In this age of record-breaking strikeout totals, this should be a more common occurrence. But when Patrick Corbin notched his seventh strikeout of Sunday’s game, he lifted the Nationals rotation into some awfully elite territory.
Corbin joined Max Scherzer and Stephen Strasburg in surpassing the 200-strikeout mark for the season. That’s three pitchers on the same staff with at least 200 strikeouts this year. And that hasn’t happened very often in major league history.
In fact, this is only the sixth time in history a team has had three pitchers reach 200 strikeouts in a season. And it’s only the second time a National League team has done it.
Yep, prior to this the only NL club to pull it off was the 1969 Astros, who had Larry Dierker, Tom Griffin and Don Wilson.
The four AL teams who have done it? The 1967 Twins (Dave Boswell, Dean Chance, Jim Kaat), the 2013 Tigers (Scherzer, Justin Verlander and a guy named Aníbal Sánchez) and the 2018 Astros (Verlander, Gerrit Cole, Charlie Morton) and Indians (Trevor Bauer, Carlos Carrasco, Mike Clevinger, Corey Kluber).
“As a starter, you want to make every start and go as deep as you can into every ballgame,” Corbin said. “If you do that, your strikeouts will add up. To be a part of this staff that has pitched so well all year ... it’s just an exciting team to be a part of right now. I think everyone in this clubhouse will say we’ll match up against anybody.”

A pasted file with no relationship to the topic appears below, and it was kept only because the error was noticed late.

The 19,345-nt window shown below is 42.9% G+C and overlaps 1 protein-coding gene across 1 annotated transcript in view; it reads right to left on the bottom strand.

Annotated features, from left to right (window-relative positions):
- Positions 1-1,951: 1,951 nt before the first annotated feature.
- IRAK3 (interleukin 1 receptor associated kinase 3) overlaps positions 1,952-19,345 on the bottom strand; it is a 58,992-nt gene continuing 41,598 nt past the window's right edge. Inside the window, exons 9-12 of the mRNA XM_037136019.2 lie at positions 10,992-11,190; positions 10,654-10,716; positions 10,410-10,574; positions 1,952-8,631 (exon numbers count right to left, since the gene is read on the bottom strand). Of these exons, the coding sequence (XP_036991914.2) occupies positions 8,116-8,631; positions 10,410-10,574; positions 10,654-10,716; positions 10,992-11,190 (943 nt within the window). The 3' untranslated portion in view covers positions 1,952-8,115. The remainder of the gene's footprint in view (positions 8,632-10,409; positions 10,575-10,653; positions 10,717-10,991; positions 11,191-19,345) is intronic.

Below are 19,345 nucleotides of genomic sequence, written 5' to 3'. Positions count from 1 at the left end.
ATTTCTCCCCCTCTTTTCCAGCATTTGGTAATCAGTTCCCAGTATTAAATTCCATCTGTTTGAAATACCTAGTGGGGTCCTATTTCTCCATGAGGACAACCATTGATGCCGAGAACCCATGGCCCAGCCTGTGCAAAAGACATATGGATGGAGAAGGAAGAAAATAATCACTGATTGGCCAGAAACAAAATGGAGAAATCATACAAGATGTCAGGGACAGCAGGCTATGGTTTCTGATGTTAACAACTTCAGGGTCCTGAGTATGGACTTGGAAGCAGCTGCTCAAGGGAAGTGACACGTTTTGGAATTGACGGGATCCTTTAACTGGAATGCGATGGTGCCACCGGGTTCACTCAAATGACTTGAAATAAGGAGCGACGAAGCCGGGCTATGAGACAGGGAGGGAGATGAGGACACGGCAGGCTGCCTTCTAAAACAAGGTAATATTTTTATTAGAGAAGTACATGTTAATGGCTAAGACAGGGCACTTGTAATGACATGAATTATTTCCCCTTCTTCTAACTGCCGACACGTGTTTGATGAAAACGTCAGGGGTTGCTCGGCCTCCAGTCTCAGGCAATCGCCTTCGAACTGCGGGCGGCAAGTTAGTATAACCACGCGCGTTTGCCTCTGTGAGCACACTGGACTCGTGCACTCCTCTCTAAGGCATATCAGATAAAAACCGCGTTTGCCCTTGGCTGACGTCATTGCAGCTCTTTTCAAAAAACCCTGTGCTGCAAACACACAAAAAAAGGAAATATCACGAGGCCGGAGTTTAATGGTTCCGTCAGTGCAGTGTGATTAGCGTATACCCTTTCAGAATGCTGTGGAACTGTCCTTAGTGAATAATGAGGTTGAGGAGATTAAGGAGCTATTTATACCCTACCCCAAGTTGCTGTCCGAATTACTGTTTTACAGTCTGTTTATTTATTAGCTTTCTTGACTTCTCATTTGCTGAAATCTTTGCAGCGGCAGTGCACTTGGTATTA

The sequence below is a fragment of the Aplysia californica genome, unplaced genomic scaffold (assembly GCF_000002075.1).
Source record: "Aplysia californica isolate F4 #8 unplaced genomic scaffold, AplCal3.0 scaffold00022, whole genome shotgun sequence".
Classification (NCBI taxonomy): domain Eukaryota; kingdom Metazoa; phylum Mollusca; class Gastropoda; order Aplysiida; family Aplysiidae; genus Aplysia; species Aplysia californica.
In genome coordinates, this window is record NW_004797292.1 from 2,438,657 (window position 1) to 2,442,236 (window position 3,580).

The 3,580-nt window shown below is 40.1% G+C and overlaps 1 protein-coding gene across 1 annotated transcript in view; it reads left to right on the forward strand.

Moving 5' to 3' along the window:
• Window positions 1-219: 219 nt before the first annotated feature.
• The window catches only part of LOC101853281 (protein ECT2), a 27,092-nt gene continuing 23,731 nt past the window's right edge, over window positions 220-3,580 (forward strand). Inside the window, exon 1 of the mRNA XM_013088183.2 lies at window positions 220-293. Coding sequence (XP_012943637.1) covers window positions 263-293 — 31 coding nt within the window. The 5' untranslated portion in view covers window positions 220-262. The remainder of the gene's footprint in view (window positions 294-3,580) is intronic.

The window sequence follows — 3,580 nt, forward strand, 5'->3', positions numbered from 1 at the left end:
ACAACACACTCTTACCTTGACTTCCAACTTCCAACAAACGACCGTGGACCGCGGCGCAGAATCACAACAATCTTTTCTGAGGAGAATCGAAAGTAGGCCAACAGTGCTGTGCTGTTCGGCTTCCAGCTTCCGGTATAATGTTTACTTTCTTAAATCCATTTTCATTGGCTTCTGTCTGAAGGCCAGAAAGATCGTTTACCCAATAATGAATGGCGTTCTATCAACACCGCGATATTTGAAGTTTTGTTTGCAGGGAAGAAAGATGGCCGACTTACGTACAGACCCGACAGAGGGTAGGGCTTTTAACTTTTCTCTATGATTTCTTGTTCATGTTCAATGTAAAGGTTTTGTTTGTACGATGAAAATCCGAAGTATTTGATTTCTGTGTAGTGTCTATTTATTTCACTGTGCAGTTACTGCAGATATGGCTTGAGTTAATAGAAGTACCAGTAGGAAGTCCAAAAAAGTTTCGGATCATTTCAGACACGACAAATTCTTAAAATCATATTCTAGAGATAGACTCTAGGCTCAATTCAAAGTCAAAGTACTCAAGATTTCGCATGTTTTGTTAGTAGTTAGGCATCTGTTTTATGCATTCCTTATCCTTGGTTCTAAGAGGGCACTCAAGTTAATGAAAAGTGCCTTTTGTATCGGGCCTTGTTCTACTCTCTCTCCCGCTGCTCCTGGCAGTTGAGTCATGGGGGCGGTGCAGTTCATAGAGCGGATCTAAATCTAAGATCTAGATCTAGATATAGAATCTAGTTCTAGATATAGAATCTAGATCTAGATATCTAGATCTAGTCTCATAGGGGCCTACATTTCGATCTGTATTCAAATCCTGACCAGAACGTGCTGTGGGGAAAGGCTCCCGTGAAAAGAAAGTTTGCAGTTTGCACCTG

Corbin’s answer carries the real reason this hasn’t happened more in recent years despite the meteoric rise in strikeouts across baseball. Starting pitchers simply aren’t throwing as many innings as they used to.
Only 13 major leaguers are on track to pitch 200 or more innings this season. In 2014, there were 34. In 2005, there were 50.
The Nationals are the rare team that has multiple starters who pitch that much. If not for Scherzer’s upper back injury, they’d have three pitchers reach the 200-inning plateau this season.
“You have to throw innings to strike 200 people out,” Ryan Zimmerman said. “It’s kind of nice to have people to throw innings and do what starting pitchers are supposed to do. You don’t try and reinvent the game. I think those guys are pretty good at it.”
They are pretty good at it. And they are among the biggest reasons the Nationals currently sit 19 games over .500.